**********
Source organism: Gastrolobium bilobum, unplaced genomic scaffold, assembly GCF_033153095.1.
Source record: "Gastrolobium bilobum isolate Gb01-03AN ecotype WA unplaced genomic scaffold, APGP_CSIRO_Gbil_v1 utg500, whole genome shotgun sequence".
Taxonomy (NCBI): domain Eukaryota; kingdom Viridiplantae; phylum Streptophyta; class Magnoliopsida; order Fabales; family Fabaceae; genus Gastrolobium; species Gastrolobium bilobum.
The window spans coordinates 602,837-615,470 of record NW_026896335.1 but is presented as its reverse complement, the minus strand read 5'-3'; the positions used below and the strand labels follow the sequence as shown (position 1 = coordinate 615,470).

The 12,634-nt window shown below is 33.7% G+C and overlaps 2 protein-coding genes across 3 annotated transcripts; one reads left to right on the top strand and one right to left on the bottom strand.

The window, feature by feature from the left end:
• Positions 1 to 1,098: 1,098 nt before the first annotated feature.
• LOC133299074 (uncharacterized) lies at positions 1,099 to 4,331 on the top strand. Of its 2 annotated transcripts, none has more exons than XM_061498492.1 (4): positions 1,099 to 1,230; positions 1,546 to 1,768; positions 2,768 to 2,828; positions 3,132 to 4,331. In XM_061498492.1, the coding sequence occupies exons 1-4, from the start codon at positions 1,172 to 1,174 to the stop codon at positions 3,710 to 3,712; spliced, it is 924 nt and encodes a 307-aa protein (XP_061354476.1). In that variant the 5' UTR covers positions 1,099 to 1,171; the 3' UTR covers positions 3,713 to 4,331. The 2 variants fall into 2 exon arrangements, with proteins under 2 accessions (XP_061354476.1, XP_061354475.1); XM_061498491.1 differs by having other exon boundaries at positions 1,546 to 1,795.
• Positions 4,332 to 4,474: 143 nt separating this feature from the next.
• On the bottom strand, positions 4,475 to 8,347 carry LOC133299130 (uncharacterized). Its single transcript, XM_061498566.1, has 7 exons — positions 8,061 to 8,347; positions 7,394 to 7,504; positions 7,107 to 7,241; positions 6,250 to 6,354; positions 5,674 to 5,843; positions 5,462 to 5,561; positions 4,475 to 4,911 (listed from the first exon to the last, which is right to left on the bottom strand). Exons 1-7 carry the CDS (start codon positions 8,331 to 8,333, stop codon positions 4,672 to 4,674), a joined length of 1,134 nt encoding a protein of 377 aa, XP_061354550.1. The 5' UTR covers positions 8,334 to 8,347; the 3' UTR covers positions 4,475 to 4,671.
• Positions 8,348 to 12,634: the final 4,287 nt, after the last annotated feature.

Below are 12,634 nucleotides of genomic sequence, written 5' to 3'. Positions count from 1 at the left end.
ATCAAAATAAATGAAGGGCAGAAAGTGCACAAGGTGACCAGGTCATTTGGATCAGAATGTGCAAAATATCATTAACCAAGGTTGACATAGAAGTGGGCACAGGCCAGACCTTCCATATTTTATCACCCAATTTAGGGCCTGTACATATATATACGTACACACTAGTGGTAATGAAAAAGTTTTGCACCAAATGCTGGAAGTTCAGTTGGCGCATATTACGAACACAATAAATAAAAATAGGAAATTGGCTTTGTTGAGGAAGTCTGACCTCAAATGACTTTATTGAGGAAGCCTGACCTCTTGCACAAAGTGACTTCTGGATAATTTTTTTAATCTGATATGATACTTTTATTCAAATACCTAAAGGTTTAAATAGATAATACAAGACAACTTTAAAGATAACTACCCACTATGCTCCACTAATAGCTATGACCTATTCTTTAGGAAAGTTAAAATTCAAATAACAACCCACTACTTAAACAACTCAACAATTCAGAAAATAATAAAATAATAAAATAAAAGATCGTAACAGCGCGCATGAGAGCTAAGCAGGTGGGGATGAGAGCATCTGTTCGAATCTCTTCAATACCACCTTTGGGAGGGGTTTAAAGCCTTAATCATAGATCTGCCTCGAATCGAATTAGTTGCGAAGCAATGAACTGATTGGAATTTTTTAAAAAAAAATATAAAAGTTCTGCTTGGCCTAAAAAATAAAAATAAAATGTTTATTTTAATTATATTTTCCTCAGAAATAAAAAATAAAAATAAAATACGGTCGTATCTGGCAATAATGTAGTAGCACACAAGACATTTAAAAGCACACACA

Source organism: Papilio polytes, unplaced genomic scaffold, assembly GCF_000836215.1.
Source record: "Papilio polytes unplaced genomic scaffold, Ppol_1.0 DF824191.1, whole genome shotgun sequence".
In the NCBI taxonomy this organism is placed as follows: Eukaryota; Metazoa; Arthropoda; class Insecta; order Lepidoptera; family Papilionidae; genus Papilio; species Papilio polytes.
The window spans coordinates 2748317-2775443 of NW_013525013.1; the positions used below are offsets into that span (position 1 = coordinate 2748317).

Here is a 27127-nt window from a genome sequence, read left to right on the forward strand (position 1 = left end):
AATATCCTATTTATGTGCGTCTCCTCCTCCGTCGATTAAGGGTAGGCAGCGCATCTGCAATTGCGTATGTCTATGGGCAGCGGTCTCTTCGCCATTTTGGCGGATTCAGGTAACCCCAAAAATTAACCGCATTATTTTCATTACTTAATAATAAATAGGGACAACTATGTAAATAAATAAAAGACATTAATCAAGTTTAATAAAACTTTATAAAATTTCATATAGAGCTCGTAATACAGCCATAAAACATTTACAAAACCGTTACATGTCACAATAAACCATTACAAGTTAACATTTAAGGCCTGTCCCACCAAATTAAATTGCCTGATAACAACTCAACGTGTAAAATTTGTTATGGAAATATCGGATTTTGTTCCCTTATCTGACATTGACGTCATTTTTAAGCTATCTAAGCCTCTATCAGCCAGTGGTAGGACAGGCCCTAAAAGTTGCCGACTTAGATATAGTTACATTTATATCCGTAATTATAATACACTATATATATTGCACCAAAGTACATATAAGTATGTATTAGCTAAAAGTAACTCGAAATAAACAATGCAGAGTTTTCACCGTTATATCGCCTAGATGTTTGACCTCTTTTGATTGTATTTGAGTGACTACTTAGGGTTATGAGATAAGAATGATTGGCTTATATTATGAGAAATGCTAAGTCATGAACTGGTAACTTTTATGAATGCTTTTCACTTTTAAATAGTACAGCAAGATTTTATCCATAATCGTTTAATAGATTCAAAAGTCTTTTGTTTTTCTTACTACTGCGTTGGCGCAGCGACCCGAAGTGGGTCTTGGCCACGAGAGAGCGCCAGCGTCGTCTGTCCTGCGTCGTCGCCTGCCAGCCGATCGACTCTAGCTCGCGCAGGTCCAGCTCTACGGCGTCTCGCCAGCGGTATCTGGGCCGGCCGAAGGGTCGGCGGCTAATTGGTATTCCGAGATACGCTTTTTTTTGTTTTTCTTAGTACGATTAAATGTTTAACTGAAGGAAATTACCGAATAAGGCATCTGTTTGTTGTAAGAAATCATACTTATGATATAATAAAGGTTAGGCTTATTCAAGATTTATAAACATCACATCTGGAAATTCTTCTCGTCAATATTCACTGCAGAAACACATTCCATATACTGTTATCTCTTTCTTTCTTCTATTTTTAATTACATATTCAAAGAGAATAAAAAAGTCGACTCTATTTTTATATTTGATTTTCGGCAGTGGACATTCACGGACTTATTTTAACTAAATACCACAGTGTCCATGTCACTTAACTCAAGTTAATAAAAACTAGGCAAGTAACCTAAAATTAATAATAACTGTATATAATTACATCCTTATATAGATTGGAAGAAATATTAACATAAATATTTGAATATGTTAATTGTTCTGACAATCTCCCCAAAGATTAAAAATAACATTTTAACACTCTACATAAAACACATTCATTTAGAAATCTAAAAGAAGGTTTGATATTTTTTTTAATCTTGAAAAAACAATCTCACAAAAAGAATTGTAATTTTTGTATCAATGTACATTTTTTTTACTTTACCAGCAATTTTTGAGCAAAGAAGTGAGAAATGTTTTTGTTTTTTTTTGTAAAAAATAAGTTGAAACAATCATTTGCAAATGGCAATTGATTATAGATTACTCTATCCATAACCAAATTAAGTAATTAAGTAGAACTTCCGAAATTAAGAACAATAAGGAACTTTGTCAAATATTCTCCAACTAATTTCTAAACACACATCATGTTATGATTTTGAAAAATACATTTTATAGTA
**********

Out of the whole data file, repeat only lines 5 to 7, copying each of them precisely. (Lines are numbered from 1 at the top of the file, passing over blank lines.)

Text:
The 12,634-nt window shown below is 33.7% G+C and overlaps 2 protein-coding genes across 3 annotated transcripts; one reads left to right on the top strand and one right to left on the bottom strand.

The window, feature by feature from the left end:
• Positions 1 to 1,098: 1,098 nt before the first annotated feature.